cover image Eyes


William H. Gass. Knopf, $26 (256p) ISBN 978-1-101-87472-1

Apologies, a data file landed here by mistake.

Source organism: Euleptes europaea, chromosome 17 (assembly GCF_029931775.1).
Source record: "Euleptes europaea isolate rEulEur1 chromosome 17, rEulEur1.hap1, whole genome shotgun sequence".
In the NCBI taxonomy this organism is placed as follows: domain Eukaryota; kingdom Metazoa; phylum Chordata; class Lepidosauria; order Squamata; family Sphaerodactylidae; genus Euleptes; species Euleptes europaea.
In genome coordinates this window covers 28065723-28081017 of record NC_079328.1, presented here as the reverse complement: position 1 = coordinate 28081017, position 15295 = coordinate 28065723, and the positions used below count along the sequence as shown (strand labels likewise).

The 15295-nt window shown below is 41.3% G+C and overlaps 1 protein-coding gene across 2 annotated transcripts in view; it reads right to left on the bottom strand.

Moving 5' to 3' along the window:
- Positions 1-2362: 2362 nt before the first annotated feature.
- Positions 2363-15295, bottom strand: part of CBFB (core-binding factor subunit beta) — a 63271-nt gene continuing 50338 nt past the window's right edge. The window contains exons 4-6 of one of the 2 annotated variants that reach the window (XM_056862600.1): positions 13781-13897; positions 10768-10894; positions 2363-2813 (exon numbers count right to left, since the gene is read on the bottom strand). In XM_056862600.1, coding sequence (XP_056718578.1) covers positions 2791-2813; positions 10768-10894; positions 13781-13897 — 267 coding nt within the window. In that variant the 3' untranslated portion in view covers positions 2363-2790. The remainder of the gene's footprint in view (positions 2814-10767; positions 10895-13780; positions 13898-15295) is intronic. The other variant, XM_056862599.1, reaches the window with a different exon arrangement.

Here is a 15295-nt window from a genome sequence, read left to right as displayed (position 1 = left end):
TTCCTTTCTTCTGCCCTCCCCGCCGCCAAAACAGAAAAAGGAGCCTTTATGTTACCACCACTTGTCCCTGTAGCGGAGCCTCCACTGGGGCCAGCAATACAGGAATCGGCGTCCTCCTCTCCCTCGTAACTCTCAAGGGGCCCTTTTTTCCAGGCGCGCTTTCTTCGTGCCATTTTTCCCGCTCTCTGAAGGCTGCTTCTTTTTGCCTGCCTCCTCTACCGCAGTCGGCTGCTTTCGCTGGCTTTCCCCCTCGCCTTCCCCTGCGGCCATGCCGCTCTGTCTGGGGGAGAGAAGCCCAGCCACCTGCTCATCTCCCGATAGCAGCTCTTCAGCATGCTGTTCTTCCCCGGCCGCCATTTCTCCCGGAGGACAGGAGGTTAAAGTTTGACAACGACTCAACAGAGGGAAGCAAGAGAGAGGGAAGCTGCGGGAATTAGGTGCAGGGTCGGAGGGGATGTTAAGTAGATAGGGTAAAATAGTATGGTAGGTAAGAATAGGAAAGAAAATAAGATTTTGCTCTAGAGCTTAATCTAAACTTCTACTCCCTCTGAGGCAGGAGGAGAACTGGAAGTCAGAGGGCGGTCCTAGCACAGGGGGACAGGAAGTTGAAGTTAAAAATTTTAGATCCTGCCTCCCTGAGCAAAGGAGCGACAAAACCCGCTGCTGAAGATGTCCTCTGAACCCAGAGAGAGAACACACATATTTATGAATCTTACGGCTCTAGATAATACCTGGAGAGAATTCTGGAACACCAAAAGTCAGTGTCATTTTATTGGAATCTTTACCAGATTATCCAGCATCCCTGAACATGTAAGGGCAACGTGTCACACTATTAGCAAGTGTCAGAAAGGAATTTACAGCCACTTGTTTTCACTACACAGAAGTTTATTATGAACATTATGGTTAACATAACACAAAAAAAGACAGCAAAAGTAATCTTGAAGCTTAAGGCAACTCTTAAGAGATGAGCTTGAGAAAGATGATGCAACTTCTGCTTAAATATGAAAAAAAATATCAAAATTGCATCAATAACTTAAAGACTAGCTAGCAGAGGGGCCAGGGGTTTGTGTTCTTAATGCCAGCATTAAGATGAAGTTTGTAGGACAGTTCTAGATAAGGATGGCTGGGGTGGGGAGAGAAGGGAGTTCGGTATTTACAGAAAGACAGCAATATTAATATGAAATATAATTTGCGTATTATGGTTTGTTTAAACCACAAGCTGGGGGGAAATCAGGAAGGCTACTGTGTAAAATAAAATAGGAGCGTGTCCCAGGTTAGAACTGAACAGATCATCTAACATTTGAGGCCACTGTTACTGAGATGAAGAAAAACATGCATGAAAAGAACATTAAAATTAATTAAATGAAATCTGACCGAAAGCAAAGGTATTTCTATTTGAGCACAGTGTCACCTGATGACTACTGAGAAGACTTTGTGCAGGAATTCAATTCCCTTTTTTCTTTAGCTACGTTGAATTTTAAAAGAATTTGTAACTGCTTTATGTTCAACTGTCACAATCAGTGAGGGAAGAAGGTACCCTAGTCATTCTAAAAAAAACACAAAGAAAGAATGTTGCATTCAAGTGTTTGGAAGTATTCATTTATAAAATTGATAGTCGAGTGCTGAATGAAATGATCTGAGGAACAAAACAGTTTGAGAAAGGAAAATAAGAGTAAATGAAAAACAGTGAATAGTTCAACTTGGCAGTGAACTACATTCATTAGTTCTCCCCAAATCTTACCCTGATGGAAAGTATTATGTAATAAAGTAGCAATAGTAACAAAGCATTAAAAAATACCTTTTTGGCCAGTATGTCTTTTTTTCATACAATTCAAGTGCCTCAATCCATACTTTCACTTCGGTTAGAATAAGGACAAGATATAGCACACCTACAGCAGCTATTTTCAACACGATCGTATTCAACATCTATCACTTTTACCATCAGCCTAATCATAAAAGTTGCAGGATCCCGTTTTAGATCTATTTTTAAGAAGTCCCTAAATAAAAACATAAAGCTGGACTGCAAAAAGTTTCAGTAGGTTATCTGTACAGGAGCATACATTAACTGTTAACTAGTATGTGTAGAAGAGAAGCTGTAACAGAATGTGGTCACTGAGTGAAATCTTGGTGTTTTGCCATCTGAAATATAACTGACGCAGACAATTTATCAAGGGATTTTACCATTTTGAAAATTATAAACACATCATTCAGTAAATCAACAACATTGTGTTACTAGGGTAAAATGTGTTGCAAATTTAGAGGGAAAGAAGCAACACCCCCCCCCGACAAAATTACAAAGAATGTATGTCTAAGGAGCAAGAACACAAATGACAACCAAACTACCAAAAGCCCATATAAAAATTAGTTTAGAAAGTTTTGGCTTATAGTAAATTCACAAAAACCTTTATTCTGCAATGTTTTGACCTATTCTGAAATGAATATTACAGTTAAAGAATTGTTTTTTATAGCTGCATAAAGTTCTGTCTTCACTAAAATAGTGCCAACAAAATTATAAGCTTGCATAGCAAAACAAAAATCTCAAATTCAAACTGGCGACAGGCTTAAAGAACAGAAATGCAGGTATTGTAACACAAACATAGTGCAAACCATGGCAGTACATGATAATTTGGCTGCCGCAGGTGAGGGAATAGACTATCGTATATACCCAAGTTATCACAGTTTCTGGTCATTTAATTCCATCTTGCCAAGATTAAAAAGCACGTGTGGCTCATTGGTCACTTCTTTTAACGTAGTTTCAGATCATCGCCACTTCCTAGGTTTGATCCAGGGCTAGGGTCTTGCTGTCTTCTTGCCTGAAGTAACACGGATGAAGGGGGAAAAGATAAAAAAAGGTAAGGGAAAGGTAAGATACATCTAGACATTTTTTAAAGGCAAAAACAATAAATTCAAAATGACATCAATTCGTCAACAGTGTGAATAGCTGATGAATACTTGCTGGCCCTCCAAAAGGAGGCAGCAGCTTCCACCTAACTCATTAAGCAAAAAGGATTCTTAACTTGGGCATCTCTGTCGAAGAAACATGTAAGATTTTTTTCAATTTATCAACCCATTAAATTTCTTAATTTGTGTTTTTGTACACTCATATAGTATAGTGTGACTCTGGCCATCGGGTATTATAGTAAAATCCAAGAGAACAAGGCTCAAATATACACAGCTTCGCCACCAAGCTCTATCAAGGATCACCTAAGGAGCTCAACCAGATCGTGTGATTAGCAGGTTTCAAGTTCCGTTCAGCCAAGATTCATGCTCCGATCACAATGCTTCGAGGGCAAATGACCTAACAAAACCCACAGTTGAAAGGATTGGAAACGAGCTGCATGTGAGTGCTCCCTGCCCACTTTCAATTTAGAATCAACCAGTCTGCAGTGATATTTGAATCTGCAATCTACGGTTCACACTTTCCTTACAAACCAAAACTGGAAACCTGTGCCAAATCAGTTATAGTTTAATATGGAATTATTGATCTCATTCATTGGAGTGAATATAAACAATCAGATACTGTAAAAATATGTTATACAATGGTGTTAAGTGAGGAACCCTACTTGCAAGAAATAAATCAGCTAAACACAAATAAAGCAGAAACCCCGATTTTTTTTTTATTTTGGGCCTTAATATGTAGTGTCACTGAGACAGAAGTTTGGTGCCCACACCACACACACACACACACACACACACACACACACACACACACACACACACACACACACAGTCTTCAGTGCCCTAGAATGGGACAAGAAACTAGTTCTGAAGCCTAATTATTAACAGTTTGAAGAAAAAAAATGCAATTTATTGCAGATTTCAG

An “eye,” the epigraph to Gass’s (Middle C) new story collection informs us, is “the point where an underground spring suddenly bursts to the surface.” It is evident from these tales that the 90-year-old’s creative fount is far from dry. The book opens with two novellas, each of which coaxes sublimity out of wry, misanthropic portraits. In the first, “In Camera,” a gruff art dealer zealously guards his invaluable photography collection from prying eyes. He is less interested in profits, or people, than luxuriating in the infinite grays of his black-and-white prints and their representation of the “world as it is rescued by the camera and redeemed.” Like his On Being Blue, the second novella, “Charity,” demonstrates Gass’s extraordinary ability to riff on the philosophical, spiritual, and earthly materializations of an idea. Here a young lawyer besieged by panhandlers, fund-raising groups, and scam artists all seeking contributions ruminates on “creation’s constant need for charity.” In a free-flowing, associative, and often ribald narrative, Gass anatomizes a cultural phenomenon that only vaguely resembles the charity St. Paul lauded in his famous epistle. The stories that follow don’t reach the same heights. Particularly belabored are two comic exercises, “Don’t Even Try, Sam,” in which a prop piano narrates its experience on the set of Casablanca, and “Soliloquy for an Empty Chair,” in which a barber shop’s folding chair divulges the secrets of its sedentary life. Much better are the previously unpublished “The Toy Chest,” alternately acerbic and nostalgic, and “The Man Who Spoke with His Hands,” which balances its whimsy with a vague sense of menace in an account of a music professor whose expressive hands have a life of their own. For most of this collection, Gass proves himself a master diviner, able to tap into the deepest and most mysterious reservoirs. (Oct.)